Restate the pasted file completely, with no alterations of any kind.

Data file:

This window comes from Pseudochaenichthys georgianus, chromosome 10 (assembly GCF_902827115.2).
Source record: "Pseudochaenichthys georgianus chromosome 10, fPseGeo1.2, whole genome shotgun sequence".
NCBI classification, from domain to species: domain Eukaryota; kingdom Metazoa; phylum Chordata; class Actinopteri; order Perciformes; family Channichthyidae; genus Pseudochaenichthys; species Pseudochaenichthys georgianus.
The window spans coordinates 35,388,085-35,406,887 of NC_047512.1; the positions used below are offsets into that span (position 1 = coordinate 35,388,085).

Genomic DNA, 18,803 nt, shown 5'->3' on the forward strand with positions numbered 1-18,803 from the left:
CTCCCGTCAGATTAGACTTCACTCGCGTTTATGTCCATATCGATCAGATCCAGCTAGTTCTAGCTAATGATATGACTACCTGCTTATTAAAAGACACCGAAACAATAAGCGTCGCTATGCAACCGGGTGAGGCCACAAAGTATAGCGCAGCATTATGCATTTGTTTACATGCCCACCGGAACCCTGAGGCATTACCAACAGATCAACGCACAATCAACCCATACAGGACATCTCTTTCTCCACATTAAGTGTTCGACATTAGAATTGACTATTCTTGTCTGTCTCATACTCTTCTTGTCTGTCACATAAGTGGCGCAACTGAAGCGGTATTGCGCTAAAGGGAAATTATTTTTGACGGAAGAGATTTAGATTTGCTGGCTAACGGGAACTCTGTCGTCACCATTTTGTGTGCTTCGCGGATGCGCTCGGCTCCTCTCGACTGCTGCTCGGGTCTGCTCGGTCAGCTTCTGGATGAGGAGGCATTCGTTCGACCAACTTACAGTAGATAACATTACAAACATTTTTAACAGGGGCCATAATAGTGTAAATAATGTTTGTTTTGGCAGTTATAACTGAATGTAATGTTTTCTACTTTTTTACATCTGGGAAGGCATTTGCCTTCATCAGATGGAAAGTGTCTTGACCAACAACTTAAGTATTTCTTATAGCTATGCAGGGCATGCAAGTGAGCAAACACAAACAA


This window comes from Pseudochaenichthys georgianus, chromosome 10 (assembly GCF_902827115.2).
Source record: "Pseudochaenichthys georgianus chromosome 10, fPseGeo1.2, whole genome shotgun sequence".
NCBI classification, from domain to species: domain Eukaryota; kingdom Metazoa; phylum Chordata; class Actinopteri; order Perciformes; family Channichthyidae; genus Pseudochaenichthys; species Pseudochaenichthys georgianus.
The window spans coordinates 35,388,085-35,406,887 of NC_047512.1; the positions used below are offsets into that span (position 1 = coordinate 35,388,085).

Genomic DNA, 18,803 nt, shown 5'->3' on the forward strand with positions numbered 1-18,803 from the left:
CTCCCGTCAGATTAGACTTCACTCGCGTTTATGTCCATATCGATCAGATCCAGCTAGTTCTAGCTAATGATATGACTACCTGCTTATTAAAAGACACCGAAACAATAAGCGTCGCTATGCAACCGGGTGAGGCCACAAAGTATAGCGCAGCATTATGCATTTGTTTACATGCCCACCGGAACCCTGAGGCATTACCAACAGATCAACGCACAATCAACCCATACAGGACATCTCTTTCTCCACATTAAGTGTTCGACATTAGAATTGACTATTCTTGTCTGTCTCATACTCTTCTTGTCTGTCACATAAGTGGCGCAACTGAAGCGGTATTGCGCTAAAGGGAAATTATTTTTGACGGAAGAGATTTAGATTTGCTGGCTAACGGGAACTCTGTCGTCACCATTTTGTGTGCTTCGCGGATGCGCTCGGCTCCTCTCGACTGCTGCTCGGGTCTGCTCGGTCAGCTTCTGGATGAGGAGGCATTCGTTCGACCAACTTACAGTAGATAACATTACAAACATTTTTAACAGGGGCCATAATAGTGTAAATAATGTTTGTTTTGGCAGTTATAACTGAATGTAATGTTTTCTACTTTTTTACATCTGGGAAGGCATTTGCCTTCATCAGATGGAAAGTGTCTTGACCAACAACTTAAGTATTTCTTATAGCTATGCAGGGCATGCAAGTGAGCAAACACAAACAA